Saratoga hero to be honored with cemetery marker
STILLWATER Horatio Gates led the American army that defeated the British in what many consider one of history’s most important battles, yet the Revolutionary War figure lies forgotten somewhere in the graveyard at Manhattan’s historic Trinity Church.
That will change this weekend, when the Daughters of the American Revolution dedicate a memorial marker to Gates at the cemetery located in the heart of New York City’s Wall Street district.
The marker recognizes Gates as “Victor At Saratoga” for commanding the American forces that defeated a British army and forced its surrender on Oct. 17, 1777, following two battles fought just outside Saratoga along the upper Hudson River in what is now Stillwater. The outcome at Saratoga convinced the French to join the war against England, and it was French troops, supplies and money that would help lead to the eventual American victory at Yorktown in 1781.
Officials with the Daughters of the American Revolution said Sunday’s dedication ceremony will honor a forgotten American military hero for his role in the Battles of Saratoga, considered by many historians as the turning point of the Revolutionary War.
“He’s been mostly forgotten for 200 years, and we’re pleased to be able to rectify that with this memorial,” Denise Doring VanBuren, the New York DAR’s state regent, said during a wreath-laying ceremony held last Friday in Gates’ honor at Saratoga National Historical Park, site of the history-changing battles.
Although the British-born Gates was the overall American commander at Saratoga, the field commanders serving under him tend to get most of the credit for directing the battles fought on Sept. 19 and Oct. 7, 1777. Among them was a combat-tested, 36-year-old from Connecticut: Benedict Arnold.
“I think that’s bunk,” said James Kaplan, a 63-year-old Manhattan lawyer and longtime tour guide in the financial district. His annual Fourth of July nighttime walking tour of Revolutionary War sites includes a stop at Trinity’s graveyard, where he tells Gates’ story.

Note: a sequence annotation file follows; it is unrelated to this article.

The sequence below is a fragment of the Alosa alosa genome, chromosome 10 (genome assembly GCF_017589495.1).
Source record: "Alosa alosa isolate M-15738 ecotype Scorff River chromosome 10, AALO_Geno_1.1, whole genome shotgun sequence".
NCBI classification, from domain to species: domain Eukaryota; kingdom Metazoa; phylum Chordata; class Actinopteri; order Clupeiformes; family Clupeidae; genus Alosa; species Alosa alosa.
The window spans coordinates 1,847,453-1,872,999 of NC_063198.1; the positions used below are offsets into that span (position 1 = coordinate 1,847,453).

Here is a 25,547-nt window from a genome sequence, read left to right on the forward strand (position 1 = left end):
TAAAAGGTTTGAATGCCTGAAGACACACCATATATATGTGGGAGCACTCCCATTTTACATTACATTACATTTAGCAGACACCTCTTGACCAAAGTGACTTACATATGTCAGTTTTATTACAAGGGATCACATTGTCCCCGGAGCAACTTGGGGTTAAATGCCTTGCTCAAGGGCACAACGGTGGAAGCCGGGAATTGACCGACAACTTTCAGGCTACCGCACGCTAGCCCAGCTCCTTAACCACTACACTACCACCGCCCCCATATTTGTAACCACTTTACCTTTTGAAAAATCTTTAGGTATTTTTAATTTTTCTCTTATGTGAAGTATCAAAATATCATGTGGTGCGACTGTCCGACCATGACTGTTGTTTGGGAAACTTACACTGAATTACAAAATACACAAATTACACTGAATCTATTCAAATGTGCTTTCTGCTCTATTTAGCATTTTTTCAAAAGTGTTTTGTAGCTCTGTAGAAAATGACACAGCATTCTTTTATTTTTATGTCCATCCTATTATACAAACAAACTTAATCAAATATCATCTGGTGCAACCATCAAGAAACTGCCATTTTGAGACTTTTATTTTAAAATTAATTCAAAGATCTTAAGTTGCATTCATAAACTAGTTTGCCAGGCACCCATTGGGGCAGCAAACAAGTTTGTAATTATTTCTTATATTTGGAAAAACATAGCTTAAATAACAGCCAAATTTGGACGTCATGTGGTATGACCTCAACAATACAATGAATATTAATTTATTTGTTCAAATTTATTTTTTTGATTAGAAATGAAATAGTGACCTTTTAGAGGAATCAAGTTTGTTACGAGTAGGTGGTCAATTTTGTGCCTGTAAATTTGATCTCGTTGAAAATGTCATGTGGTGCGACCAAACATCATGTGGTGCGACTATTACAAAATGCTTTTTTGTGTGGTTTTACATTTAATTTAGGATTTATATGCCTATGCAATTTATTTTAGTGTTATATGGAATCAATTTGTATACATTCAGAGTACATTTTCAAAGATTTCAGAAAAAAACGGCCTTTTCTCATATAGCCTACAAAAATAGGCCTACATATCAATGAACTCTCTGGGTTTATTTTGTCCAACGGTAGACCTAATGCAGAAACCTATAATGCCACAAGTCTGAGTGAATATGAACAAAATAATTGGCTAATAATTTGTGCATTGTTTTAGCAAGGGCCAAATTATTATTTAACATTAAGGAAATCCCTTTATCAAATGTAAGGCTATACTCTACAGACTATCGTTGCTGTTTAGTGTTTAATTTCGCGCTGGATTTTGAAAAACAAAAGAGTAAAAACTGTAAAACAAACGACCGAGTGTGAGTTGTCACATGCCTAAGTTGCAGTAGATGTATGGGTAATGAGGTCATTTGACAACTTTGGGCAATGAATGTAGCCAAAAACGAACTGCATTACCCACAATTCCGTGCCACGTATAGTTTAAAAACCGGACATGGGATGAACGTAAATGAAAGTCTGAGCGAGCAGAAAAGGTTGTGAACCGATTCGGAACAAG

“Gates was the commanding officer, he designed the whole battle,” said Kaplan, who led the effort to get a DAR memorial placed at the graveyard.
The brash Arnold, still three years away from turning traitor, came out of the Saratoga battles a wounded hero, suffering a severe leg injury during a charge. Meanwhile, the more cautious Gates, then 50, saw his military career decline despite his victory at Saratoga, according to Joe Craig, a National Park Service ranger at the Saratoga battlefield.
“He’s the pitcher of record,” Craig said. “If things had gone wrong, it would have been right in Gen. Gates’ lap.”
Gates’ post-Saratoga years were tainted when supporters suggested he should replace George Washington as commander of the Army. That was followed by a disastrous defeat of American forces under Gates’ command at the Battle of Camden in South Carolina. Afterward, detractors said Gates fled the battlefield on horseback and kept on riding until he reached North Carolina.
His reputation never fully recovered.
After the Revolutionary War, he settled in Manhattan and entered New York politics for a brief period in the early 1800s. Archivists at Trinity Church say records show he was buried in the graveyard on April 11, 1806. An old plaque at the churchyard entrance lists him among the 16 Revolutionary War officers buried there, but his gravestone, like many others in the 300-year-old cemetery, has disappeared and the exact location of his grave is unknown.